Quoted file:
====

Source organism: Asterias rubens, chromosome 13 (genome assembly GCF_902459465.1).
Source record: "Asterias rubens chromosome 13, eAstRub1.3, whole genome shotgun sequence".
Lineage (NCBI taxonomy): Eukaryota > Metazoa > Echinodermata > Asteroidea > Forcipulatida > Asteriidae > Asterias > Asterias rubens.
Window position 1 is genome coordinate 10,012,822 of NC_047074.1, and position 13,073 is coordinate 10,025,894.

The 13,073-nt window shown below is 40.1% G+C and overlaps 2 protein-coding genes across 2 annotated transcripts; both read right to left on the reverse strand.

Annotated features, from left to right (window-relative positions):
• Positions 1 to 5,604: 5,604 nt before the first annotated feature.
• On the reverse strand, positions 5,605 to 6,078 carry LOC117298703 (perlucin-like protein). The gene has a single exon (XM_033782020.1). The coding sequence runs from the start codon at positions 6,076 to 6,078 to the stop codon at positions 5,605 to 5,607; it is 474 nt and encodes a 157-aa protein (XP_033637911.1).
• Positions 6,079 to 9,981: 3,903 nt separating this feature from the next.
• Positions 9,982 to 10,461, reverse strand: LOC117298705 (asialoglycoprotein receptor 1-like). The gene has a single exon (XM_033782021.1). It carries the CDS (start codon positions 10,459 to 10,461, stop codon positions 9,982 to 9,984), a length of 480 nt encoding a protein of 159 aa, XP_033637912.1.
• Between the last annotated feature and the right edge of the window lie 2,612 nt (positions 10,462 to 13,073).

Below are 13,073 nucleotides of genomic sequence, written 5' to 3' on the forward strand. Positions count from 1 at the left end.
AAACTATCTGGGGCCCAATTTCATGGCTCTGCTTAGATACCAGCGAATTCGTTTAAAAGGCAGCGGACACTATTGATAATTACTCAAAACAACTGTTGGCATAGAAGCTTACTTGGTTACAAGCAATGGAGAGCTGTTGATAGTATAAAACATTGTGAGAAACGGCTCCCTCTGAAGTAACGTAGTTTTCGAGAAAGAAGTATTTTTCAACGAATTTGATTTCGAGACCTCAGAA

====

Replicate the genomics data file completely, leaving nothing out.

Source organism: Asterias rubens, chromosome 13 (genome assembly GCF_902459465.1).
Source record: "Asterias rubens chromosome 13, eAstRub1.3, whole genome shotgun sequence".
Lineage (NCBI taxonomy): Eukaryota > Metazoa > Echinodermata > Asteroidea > Forcipulatida > Asteriidae > Asterias > Asterias rubens.
Window position 1 is genome coordinate 10,012,822 of NC_047074.1, and position 13,073 is coordinate 10,025,894.

The 13,073-nt window shown below is 40.1% G+C and overlaps 2 protein-coding genes across 2 annotated transcripts; both read right to left on the reverse strand.

Annotated features, from left to right (window-relative positions):
• Positions 1 to 5,604: 5,604 nt before the first annotated feature.
• On the reverse strand, positions 5,605 to 6,078 carry LOC117298703 (perlucin-like protein). The gene has a single exon (XM_033782020.1). The coding sequence runs from the start codon at positions 6,076 to 6,078 to the stop codon at positions 5,605 to 5,607; it is 474 nt and encodes a 157-aa protein (XP_033637911.1).
• Positions 6,079 to 9,981: 3,903 nt separating this feature from the next.
• Positions 9,982 to 10,461, reverse strand: LOC117298705 (asialoglycoprotein receptor 1-like). The gene has a single exon (XM_033782021.1). It carries the CDS (start codon positions 10,459 to 10,461, stop codon positions 9,982 to 9,984), a length of 480 nt encoding a protein of 159 aa, XP_033637912.1.
• Between the last annotated feature and the right edge of the window lie 2,612 nt (positions 10,462 to 13,073).

Below are 13,073 nucleotides of genomic sequence, written 5' to 3' on the forward strand. Positions count from 1 at the left end.
AAACTATCTGGGGCCCAATTTCATGGCTCTGCTTAGATACCAGCGAATTCGTTTAAAAGGCAGCGGACACTATTGATAATTACTCAAAACAACTGTTGGCATAGAAGCTTACTTGGTTACAAGCAATGGAGAGCTGTTGATAGTATAAAACATTGTGAGAAACGGCTCCCTCTGAAGTAACGTAGTTTTCGAGAAAGAAGTATTTTTCAACGAATTTGATTTCGAGACCTCAGAA